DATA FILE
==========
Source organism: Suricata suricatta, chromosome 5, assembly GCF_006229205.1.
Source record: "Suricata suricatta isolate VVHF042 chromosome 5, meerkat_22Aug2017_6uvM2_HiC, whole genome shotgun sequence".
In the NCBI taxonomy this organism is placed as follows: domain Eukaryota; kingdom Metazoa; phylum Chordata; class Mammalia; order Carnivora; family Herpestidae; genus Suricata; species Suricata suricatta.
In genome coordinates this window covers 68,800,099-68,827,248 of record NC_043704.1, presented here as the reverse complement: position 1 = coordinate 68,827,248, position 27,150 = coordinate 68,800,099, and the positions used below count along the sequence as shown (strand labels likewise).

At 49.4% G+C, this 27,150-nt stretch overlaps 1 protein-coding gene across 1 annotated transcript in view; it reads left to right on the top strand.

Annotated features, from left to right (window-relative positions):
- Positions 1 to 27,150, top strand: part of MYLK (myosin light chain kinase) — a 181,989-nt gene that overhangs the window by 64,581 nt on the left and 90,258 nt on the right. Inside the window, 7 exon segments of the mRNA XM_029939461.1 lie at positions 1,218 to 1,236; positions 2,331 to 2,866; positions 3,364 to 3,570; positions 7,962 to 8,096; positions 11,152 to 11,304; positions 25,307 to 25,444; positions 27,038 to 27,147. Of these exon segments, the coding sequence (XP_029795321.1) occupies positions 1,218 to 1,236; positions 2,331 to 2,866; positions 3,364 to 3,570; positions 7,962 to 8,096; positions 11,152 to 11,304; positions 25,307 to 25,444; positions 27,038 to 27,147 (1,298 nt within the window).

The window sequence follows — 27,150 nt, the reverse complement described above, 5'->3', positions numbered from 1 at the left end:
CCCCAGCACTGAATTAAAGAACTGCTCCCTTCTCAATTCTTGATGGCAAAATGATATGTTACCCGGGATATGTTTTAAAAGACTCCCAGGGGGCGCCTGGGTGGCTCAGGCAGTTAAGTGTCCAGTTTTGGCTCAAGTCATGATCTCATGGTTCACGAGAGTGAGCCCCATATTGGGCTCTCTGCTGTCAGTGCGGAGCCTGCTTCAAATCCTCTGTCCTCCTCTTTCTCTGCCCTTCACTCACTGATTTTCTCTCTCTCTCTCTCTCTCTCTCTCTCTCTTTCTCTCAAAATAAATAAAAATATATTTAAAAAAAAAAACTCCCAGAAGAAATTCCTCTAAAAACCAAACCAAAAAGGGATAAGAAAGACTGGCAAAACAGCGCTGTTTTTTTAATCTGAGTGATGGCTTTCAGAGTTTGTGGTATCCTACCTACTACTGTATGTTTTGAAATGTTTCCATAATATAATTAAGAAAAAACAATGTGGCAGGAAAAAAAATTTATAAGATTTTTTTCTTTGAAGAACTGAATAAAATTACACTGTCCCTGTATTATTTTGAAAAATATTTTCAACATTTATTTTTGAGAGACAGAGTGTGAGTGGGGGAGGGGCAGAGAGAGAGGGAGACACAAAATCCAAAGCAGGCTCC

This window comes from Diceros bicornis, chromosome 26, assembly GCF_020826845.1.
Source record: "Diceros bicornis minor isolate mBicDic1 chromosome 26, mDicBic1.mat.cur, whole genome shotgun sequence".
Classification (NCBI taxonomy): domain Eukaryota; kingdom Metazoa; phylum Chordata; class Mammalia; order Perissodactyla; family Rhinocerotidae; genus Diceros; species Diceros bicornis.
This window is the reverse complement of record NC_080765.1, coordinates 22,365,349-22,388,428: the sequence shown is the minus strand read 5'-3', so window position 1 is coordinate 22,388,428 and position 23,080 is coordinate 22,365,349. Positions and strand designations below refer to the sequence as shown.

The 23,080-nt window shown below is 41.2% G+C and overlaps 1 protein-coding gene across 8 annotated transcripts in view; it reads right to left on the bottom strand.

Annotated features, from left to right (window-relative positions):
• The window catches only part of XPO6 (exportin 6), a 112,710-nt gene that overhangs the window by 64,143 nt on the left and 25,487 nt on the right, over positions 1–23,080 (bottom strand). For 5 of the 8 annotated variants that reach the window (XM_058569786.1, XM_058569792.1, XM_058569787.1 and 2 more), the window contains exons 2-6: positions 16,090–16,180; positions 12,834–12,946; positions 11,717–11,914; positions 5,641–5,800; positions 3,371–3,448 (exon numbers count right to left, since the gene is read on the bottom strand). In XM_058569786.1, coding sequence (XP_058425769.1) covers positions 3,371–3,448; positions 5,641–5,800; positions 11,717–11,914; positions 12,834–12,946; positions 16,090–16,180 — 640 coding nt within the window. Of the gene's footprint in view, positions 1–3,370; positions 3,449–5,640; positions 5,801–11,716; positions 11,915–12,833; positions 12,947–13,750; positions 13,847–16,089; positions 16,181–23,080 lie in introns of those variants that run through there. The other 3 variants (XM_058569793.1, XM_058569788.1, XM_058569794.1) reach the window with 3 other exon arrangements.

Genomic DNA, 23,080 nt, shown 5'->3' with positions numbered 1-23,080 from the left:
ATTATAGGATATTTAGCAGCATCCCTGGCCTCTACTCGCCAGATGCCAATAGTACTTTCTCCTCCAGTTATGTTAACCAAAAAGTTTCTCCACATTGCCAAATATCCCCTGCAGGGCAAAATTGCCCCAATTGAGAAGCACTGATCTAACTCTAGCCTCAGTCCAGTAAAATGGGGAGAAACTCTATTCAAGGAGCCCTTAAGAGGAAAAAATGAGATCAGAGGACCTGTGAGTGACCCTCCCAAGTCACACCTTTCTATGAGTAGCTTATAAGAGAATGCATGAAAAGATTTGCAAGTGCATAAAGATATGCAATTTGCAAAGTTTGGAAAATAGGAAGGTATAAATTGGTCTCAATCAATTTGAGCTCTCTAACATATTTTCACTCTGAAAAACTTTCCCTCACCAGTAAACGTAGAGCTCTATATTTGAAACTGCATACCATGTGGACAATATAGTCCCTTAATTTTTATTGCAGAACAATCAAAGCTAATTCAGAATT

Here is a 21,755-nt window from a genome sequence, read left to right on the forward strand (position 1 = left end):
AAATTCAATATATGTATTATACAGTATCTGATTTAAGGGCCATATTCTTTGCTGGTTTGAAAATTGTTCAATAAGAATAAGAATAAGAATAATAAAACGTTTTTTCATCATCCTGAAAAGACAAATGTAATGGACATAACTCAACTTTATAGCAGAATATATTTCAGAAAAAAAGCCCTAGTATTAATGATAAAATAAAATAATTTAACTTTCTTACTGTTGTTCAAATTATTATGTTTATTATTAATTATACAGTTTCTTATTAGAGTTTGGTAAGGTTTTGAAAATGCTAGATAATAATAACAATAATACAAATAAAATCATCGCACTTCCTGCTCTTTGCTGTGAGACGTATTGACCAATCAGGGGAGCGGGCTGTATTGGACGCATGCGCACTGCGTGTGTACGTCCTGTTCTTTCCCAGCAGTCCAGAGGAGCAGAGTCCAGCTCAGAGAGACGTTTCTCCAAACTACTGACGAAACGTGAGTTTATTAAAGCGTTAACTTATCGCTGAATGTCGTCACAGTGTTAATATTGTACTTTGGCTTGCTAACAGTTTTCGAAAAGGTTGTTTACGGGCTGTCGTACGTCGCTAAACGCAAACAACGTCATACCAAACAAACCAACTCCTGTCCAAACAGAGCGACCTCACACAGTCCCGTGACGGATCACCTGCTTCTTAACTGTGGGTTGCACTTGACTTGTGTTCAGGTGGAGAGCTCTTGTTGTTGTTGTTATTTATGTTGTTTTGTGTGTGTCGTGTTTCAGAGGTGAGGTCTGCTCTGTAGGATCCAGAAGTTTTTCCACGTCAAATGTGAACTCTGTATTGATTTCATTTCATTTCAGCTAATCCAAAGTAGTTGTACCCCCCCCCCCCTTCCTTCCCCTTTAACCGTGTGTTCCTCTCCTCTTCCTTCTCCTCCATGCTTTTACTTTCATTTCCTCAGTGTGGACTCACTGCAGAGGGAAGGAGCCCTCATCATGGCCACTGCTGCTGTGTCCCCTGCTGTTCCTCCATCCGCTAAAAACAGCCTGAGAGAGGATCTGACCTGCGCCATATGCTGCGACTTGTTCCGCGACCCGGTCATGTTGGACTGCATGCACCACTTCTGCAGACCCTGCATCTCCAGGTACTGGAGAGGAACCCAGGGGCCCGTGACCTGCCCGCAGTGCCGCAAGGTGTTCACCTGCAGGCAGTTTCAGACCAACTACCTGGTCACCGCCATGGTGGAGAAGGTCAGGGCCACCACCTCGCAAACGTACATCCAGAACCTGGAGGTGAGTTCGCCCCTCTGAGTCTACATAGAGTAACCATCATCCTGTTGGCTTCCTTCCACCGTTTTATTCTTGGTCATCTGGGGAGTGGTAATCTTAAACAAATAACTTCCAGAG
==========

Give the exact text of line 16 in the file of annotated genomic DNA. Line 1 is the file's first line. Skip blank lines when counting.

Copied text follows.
• The window catches only part of XPO6 (exportin 6), a 112,710-nt gene that overhangs the window by 64,143 nt on the left and 25,487 nt on the right, over positions 1–23,080 (bottom strand). For 5 of the 8 annotated variants that reach the window (XM_058569786.1, XM_058569792.1, XM_058569787.1 and 2 more), the window contains exons 2-6: positions 16,090–16,180; positions 12,834–12,946; positions 11,717–11,914; positions 5,641–5,800; positions 3,371–3,448 (exon numbers count right to left, since the gene is read on the bottom strand). In XM_058569786.1, coding sequence (XP_058425769.1) covers positions 3,371–3,448; positions 5,641–5,800; positions 11,717–11,914; positions 12,834–12,946; positions 16,090–16,180 — 640 coding nt within the window. Of the gene's footprint in view, positions 1–3,370; positions 3,449–5,640; positions 5,801–11,716; positions 11,915–12,833; positions 12,947–13,750; positions 13,847–16,089; positions 16,181–23,080 lie in introns of those variants that run through there. The other 3 variants (XM_058569793.1, XM_058569788.1, XM_058569794.1) reach the window with 3 other exon arrangements.